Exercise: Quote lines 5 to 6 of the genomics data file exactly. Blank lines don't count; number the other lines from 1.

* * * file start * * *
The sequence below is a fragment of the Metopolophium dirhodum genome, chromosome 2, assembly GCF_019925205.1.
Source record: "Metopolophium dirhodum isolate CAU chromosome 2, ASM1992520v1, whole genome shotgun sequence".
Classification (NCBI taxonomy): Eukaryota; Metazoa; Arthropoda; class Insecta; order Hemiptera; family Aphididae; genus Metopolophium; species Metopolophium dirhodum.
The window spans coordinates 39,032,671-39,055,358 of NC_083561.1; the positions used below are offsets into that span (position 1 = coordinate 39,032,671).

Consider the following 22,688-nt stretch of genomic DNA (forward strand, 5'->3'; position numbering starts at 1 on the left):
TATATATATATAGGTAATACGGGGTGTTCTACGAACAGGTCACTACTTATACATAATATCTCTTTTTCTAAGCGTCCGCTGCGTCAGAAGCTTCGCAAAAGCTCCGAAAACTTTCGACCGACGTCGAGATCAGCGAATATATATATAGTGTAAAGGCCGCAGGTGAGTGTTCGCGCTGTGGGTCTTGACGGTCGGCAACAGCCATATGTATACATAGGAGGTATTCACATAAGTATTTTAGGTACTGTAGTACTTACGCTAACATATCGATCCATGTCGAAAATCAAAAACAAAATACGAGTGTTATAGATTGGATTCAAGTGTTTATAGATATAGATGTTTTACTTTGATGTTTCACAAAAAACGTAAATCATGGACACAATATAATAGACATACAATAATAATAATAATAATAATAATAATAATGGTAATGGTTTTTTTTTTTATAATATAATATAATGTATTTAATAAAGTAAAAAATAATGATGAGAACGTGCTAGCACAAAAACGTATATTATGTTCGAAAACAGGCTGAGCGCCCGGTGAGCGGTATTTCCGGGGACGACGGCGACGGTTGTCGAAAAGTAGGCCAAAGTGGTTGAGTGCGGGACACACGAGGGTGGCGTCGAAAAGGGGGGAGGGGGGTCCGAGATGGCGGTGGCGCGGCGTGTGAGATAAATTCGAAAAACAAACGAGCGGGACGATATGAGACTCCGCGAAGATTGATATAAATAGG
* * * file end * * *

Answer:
Consider the following 22,688-nt stretch of genomic DNA (forward strand, 5'->3'; position numbering starts at 1 on the left):
TATATATATATAGGTAATACGGGGTGTTCTACGAACAGGTCACTACTTATACATAATATCTCTTTTTCTAAGCGTCCGCTGCGTCAGAAGCTTCGCAAAAGCTCCGAAAACTTTCGACCGACGTCGAGATCAGCGAATATATATATAGTGTAAAGGCCGCAGGTGAGTGTTCGCGCTGTGGGTCTTGACGGTCGGCAACAGCCATATGTATACATAGGAGGTATTCACATAAGTATTTTAGGTACTGTAGTACTTACGCTAACATATCGATCCATGTCGAAAATCAAAAACAAAATACGAGTGTTATAGATTGGATTCAAGTGTTTATAGATATAGATGTTTTACTTTGATGTTTCACAAAAAACGTAAATCATGGACACAATATAATAGACATACAATAATAATAATAATAATAATAATAATAATGGTAATGGTTTTTTTTTTTATAATATAATATAATGTATTTAATAAAGTAAAAAATAATGATGAGAACGTGCTAGCACAAAAACGTATATTATGTTCGAAAACAGGCTGAGCGCCCGGTGAGCGGTATTTCCGGGGACGACGGCGACGGTTGTCGAAAAGTAGGCCAAAGTGGTTGAGTGCGGGACACACGAGGGTGGCGTCGAAAAGGGGGGAGGGGGGTCCGAGATGGCGGTGGCGCGGCGTGTGAGATAAATTCGAAAAACAAACGAGCGGGACGATATGAGACTCCGCGAAGATTGATATAAATAGG